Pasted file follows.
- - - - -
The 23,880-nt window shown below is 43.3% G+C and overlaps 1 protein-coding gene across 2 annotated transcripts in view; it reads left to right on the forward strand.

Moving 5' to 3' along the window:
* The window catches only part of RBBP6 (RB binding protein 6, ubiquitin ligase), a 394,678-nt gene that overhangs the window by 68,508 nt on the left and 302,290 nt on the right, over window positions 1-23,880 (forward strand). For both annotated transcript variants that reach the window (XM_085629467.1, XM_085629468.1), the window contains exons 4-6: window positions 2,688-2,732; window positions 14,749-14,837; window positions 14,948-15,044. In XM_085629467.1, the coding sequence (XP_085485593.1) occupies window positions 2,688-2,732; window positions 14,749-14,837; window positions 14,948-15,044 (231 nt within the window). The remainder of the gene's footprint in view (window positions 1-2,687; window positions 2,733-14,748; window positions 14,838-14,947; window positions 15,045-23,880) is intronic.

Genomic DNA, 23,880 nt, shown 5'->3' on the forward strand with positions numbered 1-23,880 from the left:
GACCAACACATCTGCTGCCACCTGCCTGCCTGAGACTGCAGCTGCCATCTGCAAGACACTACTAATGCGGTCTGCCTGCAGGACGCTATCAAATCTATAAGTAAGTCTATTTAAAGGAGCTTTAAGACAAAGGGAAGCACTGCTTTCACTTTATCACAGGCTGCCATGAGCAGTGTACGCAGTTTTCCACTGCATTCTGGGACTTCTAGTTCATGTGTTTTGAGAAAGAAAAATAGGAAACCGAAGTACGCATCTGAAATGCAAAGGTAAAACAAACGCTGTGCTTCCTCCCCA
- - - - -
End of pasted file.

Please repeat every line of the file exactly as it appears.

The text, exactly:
The 23,880-nt window shown below is 43.3% G+C and overlaps 1 protein-coding gene across 2 annotated transcripts in view; it reads left to right on the forward strand.

Moving 5' to 3' along the window:
* The window catches only part of RBBP6 (RB binding protein 6, ubiquitin ligase), a 394,678-nt gene that overhangs the window by 68,508 nt on the left and 302,290 nt on the right, over window positions 1-23,880 (forward strand). For both annotated transcript variants that reach the window (XM_085629467.1, XM_085629468.1), the window contains exons 4-6: window positions 2,688-2,732; window positions 14,749-14,837; window positions 14,948-15,044. In XM_085629467.1, the coding sequence (XP_085485593.1) occupies window positions 2,688-2,732; window positions 14,749-14,837; window positions 14,948-15,044 (231 nt within the window). The remainder of the gene's footprint in view (window positions 1-2,687; window positions 2,733-14,748; window positions 14,838-14,947; window positions 15,045-23,880) is intronic.

Genomic DNA, 23,880 nt, shown 5'->3' on the forward strand with positions numbered 1-23,880 from the left:
GACCAACACATCTGCTGCCACCTGCCTGCCTGAGACTGCAGCTGCCATCTGCAAGACACTACTAATGCGGTCTGCCTGCAGGACGCTATCAAATCTATAAGTAAGTCTATTTAAAGGAGCTTTAAGACAAAGGGAAGCACTGCTTTCACTTTATCACAGGCTGCCATGAGCAGTGTACGCAGTTTTCCACTGCATTCTGGGACTTCTAGTTCATGTGTTTTGAGAAAGAAAAATAGGAAACCGAAGTACGCATCTGAAATGCAAAGGTAAAACAAACGCTGTGCTTCCTCCCCA